• The driver is an independent contractor that owns the truck and fails to conduct regular maintenance or inspections.
  • The driver fails to carry the required insurance while working under contract with the company rather than as an official employee.
  • The driver uses a company-owned truck to conduct personal errands outside the scope of employment.
  • The driver violates roadway laws. This entails driving under the influence of drugs or alcohol, speeding, and driving aggressively or recklessly.

Sometimes both the driver and the trucking company are at fault. For example, suppose the driver who caused your accident drove recklessly in a truck that had missed several recent inspections. As a result, a bald tire has a blowout, causing a serious collision. In that case, you can sue the driver for violating roadway laws and sue the trucking company for failing to conduct routine inspections that would have caught the tire.

What Happens if You Both Share Fault for the Accident?

Sometimes liability is not entirely one-sided. The only thing hindering you from seeking damages for your accident is if you bear full responsibility. Shared responsibility does not stop you from receiving some compensation under certain circumstances. Most states use the comparative negligence rule to govern cases of shared liability.

The comparative negligence rule requires the judge or jury to assign a percentage of fault to each party using a complex process. They then award compensation for damages proportionally based on those percentages. Additionally, each state mandates the type of comparative negligence rule the court must follow. The two types are:

  • The pure comparative negligence rule allows the plaintiff to recover compensation for damages despite their proportion of fault. For example, if the court assigns 99% of the blame to the plaintiff, they may still recover 1% of the damages.
  • The modified comparative negligence rule only allows the plaintiff to recover damages if their proportion of fault is less than the defendant’s share. Therefore, if the plaintiff is 49% at fault, they can still recover compensation. On the other hand, if the plaintiff is 51% at fault, they are not eligible.

Only 12 states use the pure comparative negligence rule to govern awards for damages in personal injury cases. The rest abide by the modified comparative negligence rule. For example, in Michigan, if the court determines you are 10% at fault and values damages at $20,000, you can still receive $18,000 in compensation. However, if the court determines you are 51% at fault, you can no longer receive anything.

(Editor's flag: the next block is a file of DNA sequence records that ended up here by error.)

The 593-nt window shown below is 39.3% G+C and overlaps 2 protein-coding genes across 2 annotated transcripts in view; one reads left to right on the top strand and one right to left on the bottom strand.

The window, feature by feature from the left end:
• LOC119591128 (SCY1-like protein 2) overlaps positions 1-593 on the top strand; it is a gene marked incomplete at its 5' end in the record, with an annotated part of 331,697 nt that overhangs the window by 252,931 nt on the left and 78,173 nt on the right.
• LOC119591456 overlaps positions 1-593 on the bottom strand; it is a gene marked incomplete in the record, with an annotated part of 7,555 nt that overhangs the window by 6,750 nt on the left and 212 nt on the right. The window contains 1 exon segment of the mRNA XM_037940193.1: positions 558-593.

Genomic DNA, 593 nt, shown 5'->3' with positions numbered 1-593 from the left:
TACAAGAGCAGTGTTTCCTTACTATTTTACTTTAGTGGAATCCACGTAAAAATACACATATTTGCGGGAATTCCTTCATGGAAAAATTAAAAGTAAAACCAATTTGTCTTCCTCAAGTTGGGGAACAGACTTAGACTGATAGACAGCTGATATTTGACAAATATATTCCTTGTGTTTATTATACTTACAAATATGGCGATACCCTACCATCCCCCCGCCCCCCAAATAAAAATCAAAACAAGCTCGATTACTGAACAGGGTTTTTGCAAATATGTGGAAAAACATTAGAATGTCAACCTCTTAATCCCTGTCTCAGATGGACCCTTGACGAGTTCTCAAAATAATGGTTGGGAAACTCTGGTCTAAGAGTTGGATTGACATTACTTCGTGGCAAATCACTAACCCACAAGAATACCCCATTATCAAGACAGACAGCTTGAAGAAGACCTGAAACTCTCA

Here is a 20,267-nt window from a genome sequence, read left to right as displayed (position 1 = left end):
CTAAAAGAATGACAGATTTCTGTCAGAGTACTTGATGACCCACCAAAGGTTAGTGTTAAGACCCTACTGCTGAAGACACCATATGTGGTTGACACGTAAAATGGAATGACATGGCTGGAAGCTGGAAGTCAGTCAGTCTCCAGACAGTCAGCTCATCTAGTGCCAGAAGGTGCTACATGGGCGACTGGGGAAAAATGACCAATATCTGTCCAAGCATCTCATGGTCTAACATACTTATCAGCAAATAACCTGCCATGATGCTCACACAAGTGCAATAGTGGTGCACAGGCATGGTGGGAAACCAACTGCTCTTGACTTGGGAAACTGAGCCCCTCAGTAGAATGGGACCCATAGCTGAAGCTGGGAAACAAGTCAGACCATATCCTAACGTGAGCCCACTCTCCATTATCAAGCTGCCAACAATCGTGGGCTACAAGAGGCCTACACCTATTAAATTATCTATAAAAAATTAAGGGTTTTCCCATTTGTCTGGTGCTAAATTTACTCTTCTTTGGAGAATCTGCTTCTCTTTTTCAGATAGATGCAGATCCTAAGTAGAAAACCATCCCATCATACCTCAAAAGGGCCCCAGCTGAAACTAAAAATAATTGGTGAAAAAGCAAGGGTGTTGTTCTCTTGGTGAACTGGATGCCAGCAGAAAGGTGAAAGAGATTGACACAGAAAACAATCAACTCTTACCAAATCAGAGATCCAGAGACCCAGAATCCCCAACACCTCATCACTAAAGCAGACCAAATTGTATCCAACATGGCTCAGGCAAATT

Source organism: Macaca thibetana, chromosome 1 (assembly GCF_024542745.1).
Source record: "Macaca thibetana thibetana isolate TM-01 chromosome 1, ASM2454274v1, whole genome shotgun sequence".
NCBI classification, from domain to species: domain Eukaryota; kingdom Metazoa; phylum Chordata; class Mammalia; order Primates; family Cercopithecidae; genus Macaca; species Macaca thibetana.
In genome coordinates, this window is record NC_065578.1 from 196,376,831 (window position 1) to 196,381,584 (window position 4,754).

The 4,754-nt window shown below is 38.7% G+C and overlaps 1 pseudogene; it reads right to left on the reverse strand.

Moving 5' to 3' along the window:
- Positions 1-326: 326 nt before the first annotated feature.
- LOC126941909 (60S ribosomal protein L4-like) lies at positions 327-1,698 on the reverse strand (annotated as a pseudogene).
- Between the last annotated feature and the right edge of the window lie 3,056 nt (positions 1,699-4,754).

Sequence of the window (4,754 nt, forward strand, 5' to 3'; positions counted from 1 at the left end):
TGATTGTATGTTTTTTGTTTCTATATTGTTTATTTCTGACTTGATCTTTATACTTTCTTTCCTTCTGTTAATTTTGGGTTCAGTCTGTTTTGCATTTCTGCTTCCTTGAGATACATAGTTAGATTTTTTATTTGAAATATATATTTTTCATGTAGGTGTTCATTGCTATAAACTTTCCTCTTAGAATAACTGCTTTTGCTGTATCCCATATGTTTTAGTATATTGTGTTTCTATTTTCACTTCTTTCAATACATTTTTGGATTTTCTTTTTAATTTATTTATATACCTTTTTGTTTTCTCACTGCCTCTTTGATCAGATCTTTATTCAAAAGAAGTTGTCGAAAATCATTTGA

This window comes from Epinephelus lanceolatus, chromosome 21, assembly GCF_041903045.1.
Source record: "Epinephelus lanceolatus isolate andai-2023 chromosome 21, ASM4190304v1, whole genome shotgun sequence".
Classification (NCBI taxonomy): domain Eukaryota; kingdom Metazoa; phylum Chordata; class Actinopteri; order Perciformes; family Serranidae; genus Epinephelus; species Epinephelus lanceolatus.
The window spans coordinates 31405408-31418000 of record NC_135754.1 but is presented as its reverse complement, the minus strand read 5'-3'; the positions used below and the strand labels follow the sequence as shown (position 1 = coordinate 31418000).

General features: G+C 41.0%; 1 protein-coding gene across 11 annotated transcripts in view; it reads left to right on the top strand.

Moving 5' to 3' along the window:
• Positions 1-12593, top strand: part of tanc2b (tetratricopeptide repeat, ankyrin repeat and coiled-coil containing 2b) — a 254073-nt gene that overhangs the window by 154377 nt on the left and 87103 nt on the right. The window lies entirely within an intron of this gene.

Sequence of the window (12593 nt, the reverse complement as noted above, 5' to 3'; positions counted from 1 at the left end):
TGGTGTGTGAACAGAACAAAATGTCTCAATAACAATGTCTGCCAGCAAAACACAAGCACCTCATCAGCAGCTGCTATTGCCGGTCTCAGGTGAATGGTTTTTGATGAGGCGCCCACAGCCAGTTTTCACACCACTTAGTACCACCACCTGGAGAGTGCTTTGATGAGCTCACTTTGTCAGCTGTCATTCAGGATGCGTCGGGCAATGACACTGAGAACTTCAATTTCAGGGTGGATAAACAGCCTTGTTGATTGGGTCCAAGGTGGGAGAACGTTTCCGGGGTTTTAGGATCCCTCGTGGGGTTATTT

As the plaintiff in a truck accident lawsuit, you are responsible for proving the truck driver or trucking company’s negligence. When you involve shared responsibility, you may find it challenging to compete against a large trucking company and receive a fair settlement. You can benefit from speaking to a truck accident attorney about the details of your case.

Can You Benefit From Speaking With a Truck Accident Attorney Today?

Given the nature of truck accidents and the potential for significant physical, financial, and emotional damages, you deserve representation that can offer support and handle the complex legal process while you focus on healing. The personal injury attorneys at Mike Morse Law Firm have years of experience helping truck accident victims get the compensation they deserve. Proving liability in a truck accident is far more complicated than proving liability in a car accident. Depending on your case’s circumstances, you may have a single lawsuit with multiple defendants or multiple lawsuits against different defendants for the same accident. We can adequately value your claim and ensure that you receive compensation for all your losses. Contact Mike More Law Firm today and schedule a free consultation.